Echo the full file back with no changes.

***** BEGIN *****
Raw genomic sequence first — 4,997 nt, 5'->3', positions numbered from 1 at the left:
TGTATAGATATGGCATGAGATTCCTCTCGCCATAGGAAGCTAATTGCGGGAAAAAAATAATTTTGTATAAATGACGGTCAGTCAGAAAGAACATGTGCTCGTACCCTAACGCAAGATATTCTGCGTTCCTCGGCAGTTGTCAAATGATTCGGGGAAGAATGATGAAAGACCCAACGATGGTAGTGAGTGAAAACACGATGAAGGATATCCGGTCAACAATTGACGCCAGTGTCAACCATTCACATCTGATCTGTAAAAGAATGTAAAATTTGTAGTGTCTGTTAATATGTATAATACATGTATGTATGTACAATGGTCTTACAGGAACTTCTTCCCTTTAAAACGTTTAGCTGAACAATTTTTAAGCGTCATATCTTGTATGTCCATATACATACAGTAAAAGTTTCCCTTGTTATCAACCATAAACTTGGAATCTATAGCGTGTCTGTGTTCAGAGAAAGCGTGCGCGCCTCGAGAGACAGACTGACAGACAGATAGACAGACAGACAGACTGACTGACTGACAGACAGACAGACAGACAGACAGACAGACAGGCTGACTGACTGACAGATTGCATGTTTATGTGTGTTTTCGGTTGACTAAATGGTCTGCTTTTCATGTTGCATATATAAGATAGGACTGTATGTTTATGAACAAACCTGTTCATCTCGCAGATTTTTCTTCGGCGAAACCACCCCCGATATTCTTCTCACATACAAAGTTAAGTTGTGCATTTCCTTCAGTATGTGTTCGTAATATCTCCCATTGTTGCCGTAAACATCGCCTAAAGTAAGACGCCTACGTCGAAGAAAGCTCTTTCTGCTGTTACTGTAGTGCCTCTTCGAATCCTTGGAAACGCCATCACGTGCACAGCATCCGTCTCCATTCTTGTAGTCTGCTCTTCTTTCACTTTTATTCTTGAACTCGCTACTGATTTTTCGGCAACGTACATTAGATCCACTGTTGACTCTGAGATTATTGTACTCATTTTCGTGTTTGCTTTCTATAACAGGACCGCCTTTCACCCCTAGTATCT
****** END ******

Raw genomic sequence first — 4,997 nt, 5'->3', positions numbered from 1 at the left:
TGTATAGATATGGCATGAGATTCCTCTCGCCATAGGAAGCTAATTGCGGGAAAAAAATAATTTTGTATAAATGACGGTCAGTCAGAAAGAACATGTGCTCGTACCCTAACGCAAGATATTCTGCGTTCCTCGGCAGTTGTCAAATGATTCGGGGAAGAATGATGAAAGACCCAACGATGGTAGTGAGTGAAAACACGATGAAGGATATCCGGTCAACAATTGACGCCAGTGTCAACCATTCACATCTGATCTGTAAAAGAATGTAAAATTTGTAGTGTCTGTTAATATGTATAATACATGTATGTATGTACAATGGTCTTACAGGAACTTCTTCCCTTTAAAACGTTTAGCTGAACAATTTTTAAGCGTCATATCTTGTATGTCCATATACATACAGTAAAAGTTTCCCTTGTTATCAACCATAAACTTGGAATCTATAGCGTGTCTGTGTTCAGAGAAAGCGTGCGCGCCTCGAGAGACAGACTGACAGACAGATAGACAGACAGACAGACTGACTGACTGACAGACAGACAGACAGACAGACAGACAGACAGGCTGACTGACTGACAGATTGCATGTTTATGTGTGTTTTCGGTTGACTAAATGGTCTGCTTTTCATGTTGCATATATAAGATAGGACTGTATGTTTATGAACAAACCTGTTCATCTCGCAGATTTTTCTTCGGCGAAACCACCCCCGATATTCTTCTCACATACAAAGTTAAGTTGTGCATTTCCTTCAGTATGTGTTCGTAATATCTCCCATTGTTGCCGTAAACATCGCCTAAAGTAAGACGCCTACGTCGAAGAAAGCTCTTTCTGCTGTTACTGTAGTGCCTCTTCGAATCCTTGGAAACGCCATCACGTGCACAGCATCCGTCTCCATTCTTGTAGTCTGCTCTTCTTTCACTTTTATTCTTGAACTCGCTACTGATTTTTCGGCAACGTACATTAGATCCACTGTTGACTCTGAGATTATTGTACTCATTTTCGTGTTTGCTTTCTATAACAGGACCGCCTTTCACCCCTAGTATCT